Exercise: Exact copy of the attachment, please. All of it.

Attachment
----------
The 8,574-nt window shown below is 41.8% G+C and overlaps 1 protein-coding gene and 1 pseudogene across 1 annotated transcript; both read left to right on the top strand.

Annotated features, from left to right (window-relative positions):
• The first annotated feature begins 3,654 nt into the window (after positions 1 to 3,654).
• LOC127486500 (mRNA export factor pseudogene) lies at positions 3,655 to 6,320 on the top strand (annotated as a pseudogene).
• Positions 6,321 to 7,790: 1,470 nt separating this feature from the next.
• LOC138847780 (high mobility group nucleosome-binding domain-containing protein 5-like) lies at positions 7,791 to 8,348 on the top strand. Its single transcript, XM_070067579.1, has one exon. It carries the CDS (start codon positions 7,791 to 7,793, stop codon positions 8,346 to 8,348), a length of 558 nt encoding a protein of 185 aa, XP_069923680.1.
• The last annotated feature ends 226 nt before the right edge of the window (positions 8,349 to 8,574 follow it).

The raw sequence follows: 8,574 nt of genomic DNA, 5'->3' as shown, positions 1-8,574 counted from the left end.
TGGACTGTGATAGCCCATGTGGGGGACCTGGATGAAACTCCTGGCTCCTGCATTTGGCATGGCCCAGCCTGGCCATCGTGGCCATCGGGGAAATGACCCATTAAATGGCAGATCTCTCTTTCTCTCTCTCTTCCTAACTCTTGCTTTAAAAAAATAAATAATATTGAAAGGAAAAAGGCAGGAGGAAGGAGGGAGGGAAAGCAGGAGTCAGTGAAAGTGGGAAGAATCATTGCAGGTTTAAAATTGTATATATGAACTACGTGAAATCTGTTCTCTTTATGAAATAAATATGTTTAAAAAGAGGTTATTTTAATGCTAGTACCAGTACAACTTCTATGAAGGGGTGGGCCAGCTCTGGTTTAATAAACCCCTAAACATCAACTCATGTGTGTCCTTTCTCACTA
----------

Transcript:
The 8,574-nt window shown below is 41.8% G+C and overlaps 1 protein-coding gene and 1 pseudogene across 1 annotated transcript; both read left to right on the top strand.

Annotated features, from left to right (window-relative positions):
• The first annotated feature begins 3,654 nt into the window (after positions 1 to 3,654).
• LOC127486500 (mRNA export factor pseudogene) lies at positions 3,655 to 6,320 on the top strand (annotated as a pseudogene).
• Positions 6,321 to 7,790: 1,470 nt separating this feature from the next.
• LOC138847780 (high mobility group nucleosome-binding domain-containing protein 5-like) lies at positions 7,791 to 8,348 on the top strand. Its single transcript, XM_070067579.1, has one exon. It carries the CDS (start codon positions 7,791 to 7,793, stop codon positions 8,346 to 8,348), a length of 558 nt encoding a protein of 185 aa, XP_069923680.1.
• The last annotated feature ends 226 nt before the right edge of the window (positions 8,349 to 8,574 follow it).

The raw sequence follows: 8,574 nt of genomic DNA, 5'->3' as shown, positions 1-8,574 counted from the left end.
TGGACTGTGATAGCCCATGTGGGGGACCTGGATGAAACTCCTGGCTCCTGCATTTGGCATGGCCCAGCCTGGCCATCGTGGCCATCGGGGAAATGACCCATTAAATGGCAGATCTCTCTTTCTCTCTCTCTTCCTAACTCTTGCTTTAAAAAAATAAATAATATTGAAAGGAAAAAGGCAGGAGGAAGGAGGGAGGGAAAGCAGGAGTCAGTGAAAGTGGGAAGAATCATTGCAGGTTTAAAATTGTATATATGAACTACGTGAAATCTGTTCTCTTTATGAAATAAATATGTTTAAAAAGAGGTTATTTTAATGCTAGTACCAGTACAACTTCTATGAAGGGGTGGGCCAGCTCTGGTTTAATAAACCCCTAAACATCAACTCATGTGTGTCCTTTCTCACTA